Steven Thomma writes for McClatchy Newspapers that Christian conservatives’ political power is in decline:
Today, their nearly three-decade-long ascendance in the Republican Party is over. Their loyalties and priorities are in flux, the organizations that gave them political muscle are in disarray, the high-profile preachers who led them to influence through the 1980s and 1990s are being replaced by a new generation that’s less interested in their agenda and their hold on politics and the 2008 Republican presidential nomination is in doubt.
“Less than four years after declarations that the Religious Right had taken over the Republican Party, these social conservatives seem almost powerless to influence its nomination process,” said W. James Antle III, an editor at the American Spectator magazine who’s written extensively about religious conservatives.
“They have the numbers. They have the capability. What they don’t have is unity or any institutional leverage.”
David D. Kirkpatrick at the New York Times and Michael Scherer at Salon report that “Christian leaders” are considering backing a third-party candidate if Rudy Giuliani is the Republican nominee. Michael Scherer writes,
The meeting of about 50 leaders, including Focus on the Family’s James Dobson, the Family Research Council’s Tony Perkins and former presidential candidate Gary Bauer, who called in by phone, took place at the Grand America Hotel during a gathering of the Council for National Policy, a powerful shadow group of mostly religious conservatives. James Clymer, the chairman of the U.S. Constitution Party, was also present at the meeting, according to a person familiar with the proceedings.
“The conclusion was that if there is a pro-abortion nominee they will consider working with a third party,” said the person, who spoke to Salon on the condition of anonymity. The private meeting was not a part of the official CNP schedule, which is itself a closely held secret. “Dobson came in just for this meeting,” the person said.
The decision confirms the fears of many Republican Party officials, who have worried that a Giuliani nomination would irrevocably split the GOP in advance of the 2008 general election, given Giuliani’s relatively liberal stands on gay unions and abortion, as well as his rocky marital history.
A revolt of Christian conservative leaders could be a significant setback to the Giuliani campaign because white evangelical Protestants make up a major portion of Republican primary voters. But the threat is risky for the credibility of the Christian conservative movement as well. Some of its usual grass-roots supporters could still choose to support even a pro-choice Republican like Mr. Giuliani, either because they dislike the Democratic nominee even more or because they are worried about war, terrorism and other issues.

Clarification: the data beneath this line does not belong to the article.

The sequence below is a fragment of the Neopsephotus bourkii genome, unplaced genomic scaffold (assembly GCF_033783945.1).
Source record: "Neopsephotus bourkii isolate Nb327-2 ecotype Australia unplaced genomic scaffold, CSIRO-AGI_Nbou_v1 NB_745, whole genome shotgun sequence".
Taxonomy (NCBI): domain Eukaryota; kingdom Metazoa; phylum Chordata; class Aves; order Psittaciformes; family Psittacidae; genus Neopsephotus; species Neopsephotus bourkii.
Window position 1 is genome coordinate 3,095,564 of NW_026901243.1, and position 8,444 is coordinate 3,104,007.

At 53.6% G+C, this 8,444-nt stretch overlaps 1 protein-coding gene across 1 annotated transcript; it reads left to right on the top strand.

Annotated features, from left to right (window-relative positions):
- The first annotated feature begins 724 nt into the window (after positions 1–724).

I’m not holding my breath until Dobson et al. bolt the Republican Party. Right-wing religionists have profited mightily through its relationship with right-wing politics, and as long as fundies can deliver enough votes to swing close elections I suspect the GOP will continue to make nice with the fundies. But the bloom is off the rose.
As a movement, conservative Christians have yet to get fired up about any of the leading Republican presidential candidates. There was a brief wave of enthusiasm for Fred Thompson, but that may be ebbing. One of the nation’s most influential evangelicals, James Dobson, wrote a scathing e-mail about Thompson, obtained by the Associated Press last week, in which he objected to the candidate’s opposition to a constitutional marriage amendment and said Thompson had “no passion, no zeal.” Meanwhile, Mitt Romney suffers among some evangelicals because of bias against his Mormon faith. Front runner Rudy Giuliani leaves conservative Christians particularly cold. “If the Republicans are foolish enough to nominate the pro-choice Giuliani, that will give the Democratic Party license to hunt for evangelical votes,” says [Southern Baptist Richard] Land, who has been contacted by both the Barack Obama and Hillary Clinton campaigns. “I don’t know how successful they’ll be, but at least they’ll have that license.”
Even if Giuliani is the nominee, I foresee Dobson and other Christianist leaders having a change of heart. At some point they’ll step forward and say they have been assured that Giuliani won’t betray Christian values in the White House. For his part, Rudy will have to engage in prodigious ass kissing to bring Dobson around, but I know he’s got it in him.